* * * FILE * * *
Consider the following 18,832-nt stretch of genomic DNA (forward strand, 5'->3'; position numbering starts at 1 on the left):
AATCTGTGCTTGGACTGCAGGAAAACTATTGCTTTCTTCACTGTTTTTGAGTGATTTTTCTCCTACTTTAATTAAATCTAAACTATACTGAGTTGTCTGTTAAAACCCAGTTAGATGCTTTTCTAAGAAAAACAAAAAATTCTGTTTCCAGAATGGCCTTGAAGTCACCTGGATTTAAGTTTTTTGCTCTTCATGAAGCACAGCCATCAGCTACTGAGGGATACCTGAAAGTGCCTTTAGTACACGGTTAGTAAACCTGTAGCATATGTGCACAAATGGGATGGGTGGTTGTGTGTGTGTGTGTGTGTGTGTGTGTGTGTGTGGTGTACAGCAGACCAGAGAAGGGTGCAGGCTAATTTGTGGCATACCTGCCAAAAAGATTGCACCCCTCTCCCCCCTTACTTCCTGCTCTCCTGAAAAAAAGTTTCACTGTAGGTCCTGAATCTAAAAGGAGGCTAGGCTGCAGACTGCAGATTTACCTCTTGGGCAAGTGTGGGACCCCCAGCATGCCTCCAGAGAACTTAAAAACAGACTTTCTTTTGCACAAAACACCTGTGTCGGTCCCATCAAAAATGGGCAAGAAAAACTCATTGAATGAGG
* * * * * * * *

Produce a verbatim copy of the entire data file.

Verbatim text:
Consider the following 18,832-nt stretch of genomic DNA (forward strand, 5'->3'; position numbering starts at 1 on the left):
AATCTGTGCTTGGACTGCAGGAAAACTATTGCTTTCTTCACTGTTTTTGAGTGATTTTTCTCCTACTTTAATTAAATCTAAACTATACTGAGTTGTCTGTTAAAACCCAGTTAGATGCTTTTCTAAGAAAAACAAAAAATTCTGTTTCCAGAATGGCCTTGAAGTCACCTGGATTTAAGTTTTTTGCTCTTCATGAAGCACAGCCATCAGCTACTGAGGGATACCTGAAAGTGCCTTTAGTACACGGTTAGTAAACCTGTAGCATATGTGCACAAATGGGATGGGTGGTTGTGTGTGTGTGTGTGTGTGTGTGTGTGTGTGTGGTGTACAGCAGACCAGAGAAGGGTGCAGGCTAATTTGTGGCATACCTGCCAAAAAGATTGCACCCCTCTCCCCCCTTACTTCCTGCTCTCCTGAAAAAAAGTTTCACTGTAGGTCCTGAATCTAAAAGGAGGCTAGGCTGCAGACTGCAGATTTACCTCTTGGGCAAGTGTGGGACCCCCAGCATGCCTCCAGAGAACTTAAAAACAGACTTTCTTTTGCACAAAACACCTGTGTCGGTCCCATCAAAAATGGGCAAGAAAAACTCATTGAATGAGG